Q&A Monday: Benjamin Law 5 Comments

Q&A Monday: Benjamin Law

Benjamin Law. Male. Lives in Brisbane. Debut book The Family Law out this June through Black Inc Books. Has pieces in Best Australian Essays 2008 and 2009, and in Growing Up Asian in Australia.  Senior contributor to frankie, and is oft-published in the pages of The Monthly, The Big Issue, Sunday Life and heaps more. Twitter aficionado. Dude.

Writing: necessity or luxury?

For me, it’s both. It’s a necessity, because my brain’s hardwired to receive information best through writing. I ravenously listen to podcasts and watch stuff on television, but for some reason, it always comes back to magazines and books. It’s just how I’m programmed: to eat up words. It’s the best way for me to communicate too. I’m much better on email than I am on the phone.

But it’s also a luxury. I’m starting to get to the point where I can make a modest living from writing, and this definitely seems luxurious to me. For instance, I’m actually answering this Q&A from Thailand, where I’m travelling with a bus load of beautiful transsexual women preparing for a national beauty pageant. It’s research for a book I’m writing, and weirdly, it’s also a legitimate form of work. If that’s not luxury, I don’t know what is.

Your print history is impressive; you seem to hold the mantle of ‘young writer the established publications turn to for the youth angle’. How did this come about?

Well, the trick is convincing people that you’re somehow relevant. But don’t be fooled: I’m actually marvellously unsuccessful in many realms, and writing is sometimes one of them. But thanks for calling my print history “impressive” though — it means I’m hiding the failures relatively well, and this pleases me.

If given a do-over, what is one career-based thing in the past you would do differently?

I really wished I’d gone overseas or done an exchange program beween my Honours (in magazine culture) and PhD (in television writing). I’m sure that would have opened me up to good material and fresh life perspectives. But no: the obedient second-generation Asian in me won out, so I just kept studying like a motherfucker. There’s something sad about that, I think.

Often you write about serious things in a funny way. Why?

Oscar Wilde once said: “If you want to tell people the truth, make people laugh — otherwise they’ll kill you.” That’s something I keep close to my heart. Plus, I find it fascinating how every tragedy is a comedy, and vice-versa. I challenge you to find a funeral where no one laughs, or a stand-up comedy show where no one wants to burst out crying. Because I’ve sure done both.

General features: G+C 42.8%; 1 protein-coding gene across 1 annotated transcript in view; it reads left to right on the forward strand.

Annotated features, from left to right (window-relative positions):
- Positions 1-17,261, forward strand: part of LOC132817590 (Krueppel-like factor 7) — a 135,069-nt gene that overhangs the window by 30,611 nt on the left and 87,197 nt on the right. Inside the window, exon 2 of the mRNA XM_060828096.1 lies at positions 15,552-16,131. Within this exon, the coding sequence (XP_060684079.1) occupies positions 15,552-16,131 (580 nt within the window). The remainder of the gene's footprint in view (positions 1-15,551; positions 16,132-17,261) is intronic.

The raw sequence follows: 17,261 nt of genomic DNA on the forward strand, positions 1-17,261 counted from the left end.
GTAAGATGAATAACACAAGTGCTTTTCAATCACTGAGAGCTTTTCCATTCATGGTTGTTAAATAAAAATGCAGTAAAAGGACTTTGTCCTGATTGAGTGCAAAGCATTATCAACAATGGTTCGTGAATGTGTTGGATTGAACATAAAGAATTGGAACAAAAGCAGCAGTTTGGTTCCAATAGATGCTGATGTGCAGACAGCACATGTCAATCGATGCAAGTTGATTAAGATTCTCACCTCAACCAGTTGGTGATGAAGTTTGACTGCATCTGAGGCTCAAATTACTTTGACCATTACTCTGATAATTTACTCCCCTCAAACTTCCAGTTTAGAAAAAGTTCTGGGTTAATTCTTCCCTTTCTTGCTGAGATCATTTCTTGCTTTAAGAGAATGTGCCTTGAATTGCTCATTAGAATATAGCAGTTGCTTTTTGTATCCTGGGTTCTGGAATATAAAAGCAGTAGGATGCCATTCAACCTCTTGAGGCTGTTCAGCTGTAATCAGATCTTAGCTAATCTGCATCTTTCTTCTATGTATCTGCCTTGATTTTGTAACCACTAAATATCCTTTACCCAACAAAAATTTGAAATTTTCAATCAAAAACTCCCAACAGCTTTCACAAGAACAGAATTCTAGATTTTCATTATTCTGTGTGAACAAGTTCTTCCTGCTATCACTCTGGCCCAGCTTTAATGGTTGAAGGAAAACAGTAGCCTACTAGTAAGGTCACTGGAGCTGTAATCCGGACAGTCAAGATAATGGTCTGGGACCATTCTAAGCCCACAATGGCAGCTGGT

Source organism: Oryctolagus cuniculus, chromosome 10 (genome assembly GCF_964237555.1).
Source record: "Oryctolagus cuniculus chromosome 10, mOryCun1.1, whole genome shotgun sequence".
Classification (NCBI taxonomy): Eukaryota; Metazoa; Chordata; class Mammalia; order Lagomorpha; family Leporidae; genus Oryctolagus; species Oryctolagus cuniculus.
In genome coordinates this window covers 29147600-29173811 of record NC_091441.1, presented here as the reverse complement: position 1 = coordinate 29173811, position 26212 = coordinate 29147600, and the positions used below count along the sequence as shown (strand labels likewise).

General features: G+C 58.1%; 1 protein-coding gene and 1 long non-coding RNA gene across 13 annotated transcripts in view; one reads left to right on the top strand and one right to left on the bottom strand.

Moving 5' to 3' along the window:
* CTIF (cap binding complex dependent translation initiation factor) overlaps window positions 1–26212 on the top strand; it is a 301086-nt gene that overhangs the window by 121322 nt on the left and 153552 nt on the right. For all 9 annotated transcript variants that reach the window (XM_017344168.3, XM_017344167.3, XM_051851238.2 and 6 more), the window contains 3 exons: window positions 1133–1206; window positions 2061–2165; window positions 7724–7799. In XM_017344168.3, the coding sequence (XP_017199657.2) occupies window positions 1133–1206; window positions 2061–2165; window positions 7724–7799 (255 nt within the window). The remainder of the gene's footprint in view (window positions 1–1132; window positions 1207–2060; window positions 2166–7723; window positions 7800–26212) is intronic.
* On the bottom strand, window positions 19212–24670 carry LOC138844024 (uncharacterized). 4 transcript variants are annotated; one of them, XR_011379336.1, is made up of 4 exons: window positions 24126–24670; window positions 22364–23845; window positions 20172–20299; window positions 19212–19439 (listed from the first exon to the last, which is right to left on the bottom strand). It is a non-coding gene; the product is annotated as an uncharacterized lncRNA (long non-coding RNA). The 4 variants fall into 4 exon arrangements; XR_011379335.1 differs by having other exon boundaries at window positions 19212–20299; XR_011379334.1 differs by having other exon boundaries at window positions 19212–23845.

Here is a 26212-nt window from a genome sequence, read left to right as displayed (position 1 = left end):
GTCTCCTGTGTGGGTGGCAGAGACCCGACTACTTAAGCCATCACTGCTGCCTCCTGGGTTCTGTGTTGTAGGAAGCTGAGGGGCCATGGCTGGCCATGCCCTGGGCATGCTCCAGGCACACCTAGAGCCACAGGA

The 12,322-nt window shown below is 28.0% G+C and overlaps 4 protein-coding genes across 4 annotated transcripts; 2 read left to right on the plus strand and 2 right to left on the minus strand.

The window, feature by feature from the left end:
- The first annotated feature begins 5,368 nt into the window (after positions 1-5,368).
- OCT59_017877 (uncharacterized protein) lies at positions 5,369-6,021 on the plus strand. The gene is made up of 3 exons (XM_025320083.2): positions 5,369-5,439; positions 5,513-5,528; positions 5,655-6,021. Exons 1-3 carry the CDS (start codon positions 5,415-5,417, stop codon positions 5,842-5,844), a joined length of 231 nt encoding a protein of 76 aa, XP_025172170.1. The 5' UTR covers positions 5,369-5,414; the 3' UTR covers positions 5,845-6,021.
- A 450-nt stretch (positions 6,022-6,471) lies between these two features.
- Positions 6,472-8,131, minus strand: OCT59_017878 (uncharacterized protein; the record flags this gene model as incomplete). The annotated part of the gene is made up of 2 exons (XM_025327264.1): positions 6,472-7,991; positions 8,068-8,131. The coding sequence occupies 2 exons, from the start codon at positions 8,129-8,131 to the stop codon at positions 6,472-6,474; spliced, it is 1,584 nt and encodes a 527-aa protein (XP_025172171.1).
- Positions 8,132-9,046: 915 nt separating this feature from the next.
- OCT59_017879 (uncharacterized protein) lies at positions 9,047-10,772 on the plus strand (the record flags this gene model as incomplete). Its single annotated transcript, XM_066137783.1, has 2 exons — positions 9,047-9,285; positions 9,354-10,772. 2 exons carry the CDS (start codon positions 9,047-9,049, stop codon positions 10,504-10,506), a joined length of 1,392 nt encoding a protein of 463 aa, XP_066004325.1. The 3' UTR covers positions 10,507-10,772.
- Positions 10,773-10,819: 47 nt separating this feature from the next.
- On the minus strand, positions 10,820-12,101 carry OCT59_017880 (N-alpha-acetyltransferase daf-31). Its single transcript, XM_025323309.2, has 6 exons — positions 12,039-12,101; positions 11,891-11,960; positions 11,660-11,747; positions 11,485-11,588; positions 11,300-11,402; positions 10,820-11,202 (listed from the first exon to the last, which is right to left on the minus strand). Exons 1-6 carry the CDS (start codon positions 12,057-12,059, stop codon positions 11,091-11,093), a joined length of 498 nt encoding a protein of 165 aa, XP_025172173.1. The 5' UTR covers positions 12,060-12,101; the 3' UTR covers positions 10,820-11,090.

Your debut book The Family Law (linked nonfiction stories) is out this June. Nervous much?

Sort of. It’s a cross between relief and excitement and anticipation. Similar to that moment just before you need to do a poo.

If you could read anyone’s journal or raid anyone’s hard drive, through whose would you rifle?

David Sedaris, whom I adore. I know his hard-drive wouldn’t be that extensive — he’s famously a luddite, and only bought his first computer a few years ago — but he keeps journals obsessively, and binds them up at a printer at the end of every year. I would love to see those books. Failing Sedaris, I’d say Osama bin Laden’s.

The internet: friend or foe? Discuss.

Well, if I didn’t have the internet, I definitely wouldn’t be able to write or research…well, pretty much everything I’ve ever written. It’s so fucking handy. At the same time, it’s a time-eating beast of a thing, and I’m easily distracted by Twitter and Facebook and homosexual pornography.

I’ve heard the writer Margo Lanagan actually has two rooms: one with a computer for writing, and another with a computer connected to the internet. That’s a wonderful idea, except my apartment has only one bedroom that I share with my boyfriend. We don’t exactly have much space to compartmentalise.

So here’s a tip: if you’re a Mac user and you’re serious about writing, download a program called Freedom. It’s free, and it’ll disable your computer’s internet connection for a dictated amount of time, so you can just work. It’s surprisingly helpful. [We know all about Freedom Ben.]

You can punch one person in the schnoz and get away scot free. Who do you clobber?

Keith Windschuttle. What a breathtakingly awful douche.

You’re an exile, banished to a tiny island in the middle of the ocean. You are allowed one book and one album of music (in a solar powered iPod) to last the rest of your days. Any preferences?

Can I take an iPad hooked up to a some sort of internationally-spanning 3G network, per chance? Really? No? Okay, well fuck you guys! I’d take a good nonfiction anthology, like The New Journalism (edited by Tom Wolfe) or The New Kings of Nonfiction (edited by Ira Glass). As for music: 100% Hits, Volume 8. The one with “Detachable Penis” and Snow’s “Informer”. If I’m going to go insane from isolation, it may as well be compounded by the music.

Have you ever hit a cane toad with a golf club? Could you?

Cane toads are shamelessly rampant at my grandmother’s retirement village. When I’ve taken late-night walks with her, they’re just everywhere and they infuriate me. They are so offensively ugly, and they don’t even move away when you get close.

The publicly-ethical-eating, anti-cruelty part of me wants to answer “no” — “No, I couldn’t ever hit a cane toad with a golf club.” But deep down, I know this is a lie.

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